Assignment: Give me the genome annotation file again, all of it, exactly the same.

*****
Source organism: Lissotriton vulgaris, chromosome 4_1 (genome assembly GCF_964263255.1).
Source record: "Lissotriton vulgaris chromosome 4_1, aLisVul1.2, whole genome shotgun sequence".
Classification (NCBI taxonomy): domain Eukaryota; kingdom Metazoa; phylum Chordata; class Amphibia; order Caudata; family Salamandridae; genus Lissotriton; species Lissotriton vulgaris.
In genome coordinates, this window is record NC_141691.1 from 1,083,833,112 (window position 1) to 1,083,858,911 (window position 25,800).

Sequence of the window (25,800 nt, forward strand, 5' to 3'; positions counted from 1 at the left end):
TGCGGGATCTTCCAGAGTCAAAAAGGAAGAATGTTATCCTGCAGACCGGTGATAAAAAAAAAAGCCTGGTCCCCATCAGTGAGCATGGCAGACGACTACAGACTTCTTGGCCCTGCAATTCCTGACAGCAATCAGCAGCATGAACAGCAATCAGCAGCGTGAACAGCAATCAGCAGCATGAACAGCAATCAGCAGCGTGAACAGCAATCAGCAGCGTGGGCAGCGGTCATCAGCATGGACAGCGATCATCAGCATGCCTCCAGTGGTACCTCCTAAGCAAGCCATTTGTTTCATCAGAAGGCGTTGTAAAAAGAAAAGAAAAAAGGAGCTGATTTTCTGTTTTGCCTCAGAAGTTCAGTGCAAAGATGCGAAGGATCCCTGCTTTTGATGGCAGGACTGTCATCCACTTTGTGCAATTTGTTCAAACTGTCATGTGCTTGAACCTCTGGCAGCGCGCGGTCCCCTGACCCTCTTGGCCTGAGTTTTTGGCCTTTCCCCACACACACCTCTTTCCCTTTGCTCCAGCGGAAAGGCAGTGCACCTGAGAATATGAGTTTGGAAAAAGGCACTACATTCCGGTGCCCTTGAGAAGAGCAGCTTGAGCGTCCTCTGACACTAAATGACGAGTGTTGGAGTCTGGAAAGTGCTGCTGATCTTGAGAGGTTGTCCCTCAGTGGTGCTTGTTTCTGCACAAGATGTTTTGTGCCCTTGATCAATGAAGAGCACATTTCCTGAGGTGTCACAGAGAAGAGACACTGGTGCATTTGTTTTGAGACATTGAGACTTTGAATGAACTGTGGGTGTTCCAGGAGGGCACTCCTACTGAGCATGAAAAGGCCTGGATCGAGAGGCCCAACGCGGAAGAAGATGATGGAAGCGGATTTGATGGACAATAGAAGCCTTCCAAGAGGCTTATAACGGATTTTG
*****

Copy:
Source organism: Lissotriton vulgaris, chromosome 4_1 (genome assembly GCF_964263255.1).
Source record: "Lissotriton vulgaris chromosome 4_1, aLisVul1.2, whole genome shotgun sequence".
Classification (NCBI taxonomy): domain Eukaryota; kingdom Metazoa; phylum Chordata; class Amphibia; order Caudata; family Salamandridae; genus Lissotriton; species Lissotriton vulgaris.
In genome coordinates, this window is record NC_141691.1 from 1,083,833,112 (window position 1) to 1,083,858,911 (window position 25,800).

Sequence of the window (25,800 nt, forward strand, 5' to 3'; positions counted from 1 at the left end):
TGCGGGATCTTCCAGAGTCAAAAAGGAAGAATGTTATCCTGCAGACCGGTGATAAAAAAAAAAGCCTGGTCCCCATCAGTGAGCATGGCAGACGACTACAGACTTCTTGGCCCTGCAATTCCTGACAGCAATCAGCAGCATGAACAGCAATCAGCAGCGTGAACAGCAATCAGCAGCATGAACAGCAATCAGCAGCGTGAACAGCAATCAGCAGCGTGGGCAGCGGTCATCAGCATGGACAGCGATCATCAGCATGCCTCCAGTGGTACCTCCTAAGCAAGCCATTTGTTTCATCAGAAGGCGTTGTAAAAAGAAAAGAAAAAAGGAGCTGATTTTCTGTTTTGCCTCAGAAGTTCAGTGCAAAGATGCGAAGGATCCCTGCTTTTGATGGCAGGACTGTCATCCACTTTGTGCAATTTGTTCAAACTGTCATGTGCTTGAACCTCTGGCAGCGCGCGGTCCCCTGACCCTCTTGGCCTGAGTTTTTGGCCTTTCCCCACACACACCTCTTTCCCTTTGCTCCAGCGGAAAGGCAGTGCACCTGAGAATATGAGTTTGGAAAAAGGCACTACATTCCGGTGCCCTTGAGAAGAGCAGCTTGAGCGTCCTCTGACACTAAATGACGAGTGTTGGAGTCTGGAAAGTGCTGCTGATCTTGAGAGGTTGTCCCTCAGTGGTGCTTGTTTCTGCACAAGATGTTTTGTGCCCTTGATCAATGAAGAGCACATTTCCTGAGGTGTCACAGAGAAGAGACACTGGTGCATTTGTTTTGAGACATTGAGACTTTGAATGAACTGTGGGTGTTCCAGGAGGGCACTCCTACTGAGCATGAAAAGGCCTGGATCGAGAGGCCCAACGCGGAAGAAGATGATGGAAGCGGATTTGATGGACAATAGAAGCCTTCCAAGAGGCTTATAACGGATTTTG